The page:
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Vol. 23 No 4 | Summer 2021
Women's Health -> Case Report
Angiomatosis of the uterus and cervix
Dr Ruchira Fernando
MBBS, FRCPA

Angiomatosis is a vascular malformation characterised by a diffuse network of variably sized blood vessels involving multiple tissue planes. It is known to affect skin, deep soft tissue, bone and are often clinically extensive. Angiomatosis of the uterus and cervix is extremely rare, with a paucity of literature describing this phenomenon. To our knowledge, only one other case report has described this condition, which was in a 27-year-old female who presented with intractable menorrhagia unresponsive to all conservative forms of treatment.1 We present an unexpected case of angiomatosis of the uterus and cervix in a young female.

A 29-year-old woman presented with a long-standing history of dysmenorrhea and menorrhagia resulting in iron deficiency. She had five uncomplicated vaginal deliveries with no other relevant medical history. A transabdominal and transvaginal ultrasound demonstrated a normal endometrial thickness of 4.4mm, no focal lesions and a homogenous myometrium. The initial clinical impression for her symptoms was adenomyosis. A trial of a hormone-releasing intrauterine device was poorly tolerated as it worsened her symptoms. She declined other conservative measures and opted for an elective total hysterectomy for definitive treatment.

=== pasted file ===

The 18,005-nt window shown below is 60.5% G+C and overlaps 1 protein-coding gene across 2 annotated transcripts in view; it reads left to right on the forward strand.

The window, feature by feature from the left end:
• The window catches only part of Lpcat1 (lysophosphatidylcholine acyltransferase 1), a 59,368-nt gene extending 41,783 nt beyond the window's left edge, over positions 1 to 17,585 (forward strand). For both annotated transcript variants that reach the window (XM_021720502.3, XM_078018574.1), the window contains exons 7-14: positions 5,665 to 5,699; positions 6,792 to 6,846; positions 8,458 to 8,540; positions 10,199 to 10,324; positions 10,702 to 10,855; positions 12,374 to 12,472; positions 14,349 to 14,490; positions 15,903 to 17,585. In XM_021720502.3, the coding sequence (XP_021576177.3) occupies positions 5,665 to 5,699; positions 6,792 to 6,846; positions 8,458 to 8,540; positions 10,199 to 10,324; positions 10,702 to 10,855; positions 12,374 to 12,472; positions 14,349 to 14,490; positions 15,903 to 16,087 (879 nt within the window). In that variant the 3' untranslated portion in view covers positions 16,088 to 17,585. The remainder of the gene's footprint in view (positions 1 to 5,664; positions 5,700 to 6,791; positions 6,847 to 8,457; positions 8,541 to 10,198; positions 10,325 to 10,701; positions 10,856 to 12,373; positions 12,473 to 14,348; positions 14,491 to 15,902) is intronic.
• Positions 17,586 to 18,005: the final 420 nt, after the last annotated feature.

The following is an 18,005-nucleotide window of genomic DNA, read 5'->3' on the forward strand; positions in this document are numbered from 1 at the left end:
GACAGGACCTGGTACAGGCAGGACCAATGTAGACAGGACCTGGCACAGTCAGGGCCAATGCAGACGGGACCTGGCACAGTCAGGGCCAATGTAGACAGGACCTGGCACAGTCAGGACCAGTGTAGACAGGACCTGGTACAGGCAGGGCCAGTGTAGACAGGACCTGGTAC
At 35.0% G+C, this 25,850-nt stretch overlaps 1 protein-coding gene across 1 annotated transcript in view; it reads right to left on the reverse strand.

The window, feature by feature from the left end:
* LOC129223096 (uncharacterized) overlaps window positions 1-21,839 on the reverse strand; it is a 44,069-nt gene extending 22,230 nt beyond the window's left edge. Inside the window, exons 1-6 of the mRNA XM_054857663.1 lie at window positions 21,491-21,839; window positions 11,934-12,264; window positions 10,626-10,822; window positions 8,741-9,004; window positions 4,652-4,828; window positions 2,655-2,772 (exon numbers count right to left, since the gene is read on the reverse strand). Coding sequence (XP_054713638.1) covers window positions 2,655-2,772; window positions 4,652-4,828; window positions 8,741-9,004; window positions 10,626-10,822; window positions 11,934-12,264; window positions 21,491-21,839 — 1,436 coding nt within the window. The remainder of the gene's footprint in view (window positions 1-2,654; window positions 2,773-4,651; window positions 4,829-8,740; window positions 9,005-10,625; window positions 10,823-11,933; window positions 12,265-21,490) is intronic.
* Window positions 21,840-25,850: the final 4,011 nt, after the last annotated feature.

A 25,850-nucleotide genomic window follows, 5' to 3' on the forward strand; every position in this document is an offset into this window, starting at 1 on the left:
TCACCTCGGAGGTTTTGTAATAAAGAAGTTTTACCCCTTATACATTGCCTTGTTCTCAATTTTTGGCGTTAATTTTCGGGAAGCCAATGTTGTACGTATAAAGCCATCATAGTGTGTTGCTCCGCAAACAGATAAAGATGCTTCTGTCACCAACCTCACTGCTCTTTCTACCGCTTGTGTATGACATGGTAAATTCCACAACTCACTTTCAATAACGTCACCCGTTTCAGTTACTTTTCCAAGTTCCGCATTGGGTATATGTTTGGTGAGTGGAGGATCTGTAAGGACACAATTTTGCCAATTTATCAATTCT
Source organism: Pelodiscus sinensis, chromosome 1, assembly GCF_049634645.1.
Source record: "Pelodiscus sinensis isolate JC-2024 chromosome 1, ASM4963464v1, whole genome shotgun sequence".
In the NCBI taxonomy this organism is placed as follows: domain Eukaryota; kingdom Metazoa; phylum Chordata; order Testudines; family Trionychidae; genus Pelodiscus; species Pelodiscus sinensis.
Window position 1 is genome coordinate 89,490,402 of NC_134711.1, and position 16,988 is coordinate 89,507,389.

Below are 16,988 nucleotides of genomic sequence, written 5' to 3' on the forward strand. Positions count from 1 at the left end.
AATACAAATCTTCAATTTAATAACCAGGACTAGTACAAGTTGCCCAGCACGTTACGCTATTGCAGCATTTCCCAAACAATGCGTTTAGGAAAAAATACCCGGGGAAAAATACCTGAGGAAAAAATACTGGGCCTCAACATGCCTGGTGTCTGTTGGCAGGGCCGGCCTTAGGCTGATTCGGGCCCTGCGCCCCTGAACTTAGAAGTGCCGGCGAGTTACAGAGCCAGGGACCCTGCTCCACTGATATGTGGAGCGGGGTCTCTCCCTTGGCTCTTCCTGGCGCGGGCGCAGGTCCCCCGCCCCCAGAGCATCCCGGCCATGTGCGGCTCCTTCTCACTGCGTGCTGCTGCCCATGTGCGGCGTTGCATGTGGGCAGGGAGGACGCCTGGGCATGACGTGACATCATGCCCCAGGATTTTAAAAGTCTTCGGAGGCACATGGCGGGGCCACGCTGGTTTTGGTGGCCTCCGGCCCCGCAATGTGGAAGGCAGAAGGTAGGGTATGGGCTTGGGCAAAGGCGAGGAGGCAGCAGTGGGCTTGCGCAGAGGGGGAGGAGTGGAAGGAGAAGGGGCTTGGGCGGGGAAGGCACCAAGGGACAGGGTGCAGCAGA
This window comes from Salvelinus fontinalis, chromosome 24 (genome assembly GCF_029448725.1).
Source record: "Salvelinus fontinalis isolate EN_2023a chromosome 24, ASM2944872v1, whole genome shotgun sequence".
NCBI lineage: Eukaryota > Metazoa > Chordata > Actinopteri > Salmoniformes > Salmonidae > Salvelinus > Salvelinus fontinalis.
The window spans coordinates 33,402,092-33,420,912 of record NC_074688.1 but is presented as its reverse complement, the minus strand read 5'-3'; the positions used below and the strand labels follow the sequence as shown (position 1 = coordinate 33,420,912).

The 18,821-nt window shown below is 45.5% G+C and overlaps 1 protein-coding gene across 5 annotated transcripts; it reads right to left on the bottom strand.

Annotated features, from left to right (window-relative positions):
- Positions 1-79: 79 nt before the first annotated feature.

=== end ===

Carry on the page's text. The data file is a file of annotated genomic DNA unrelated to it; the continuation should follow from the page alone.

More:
Macroscopically, the uterus appeared symmetrical and mildly enlarged with a dusky appearance. Sectioning showed a band-like dark purple discoloration of the outer one third of the cervix and myometrium associated with prominent blood vessels (Figure 1). Histological examination featured angiomatosis, characterised by a diffuse permeation of the outer half of the myometrium and cervix by a mixture of thick- and thin-walled vascular channels of varying sizes, lined by flattened, benign endothelial cells (Figure 2). The endometrium showed early secretory changes with no other abnormalities to account for abnormal bleeding. The fallopian tubes, which were also removed, did not demonstrate angiomatous lesions. She recovered well from the surgery.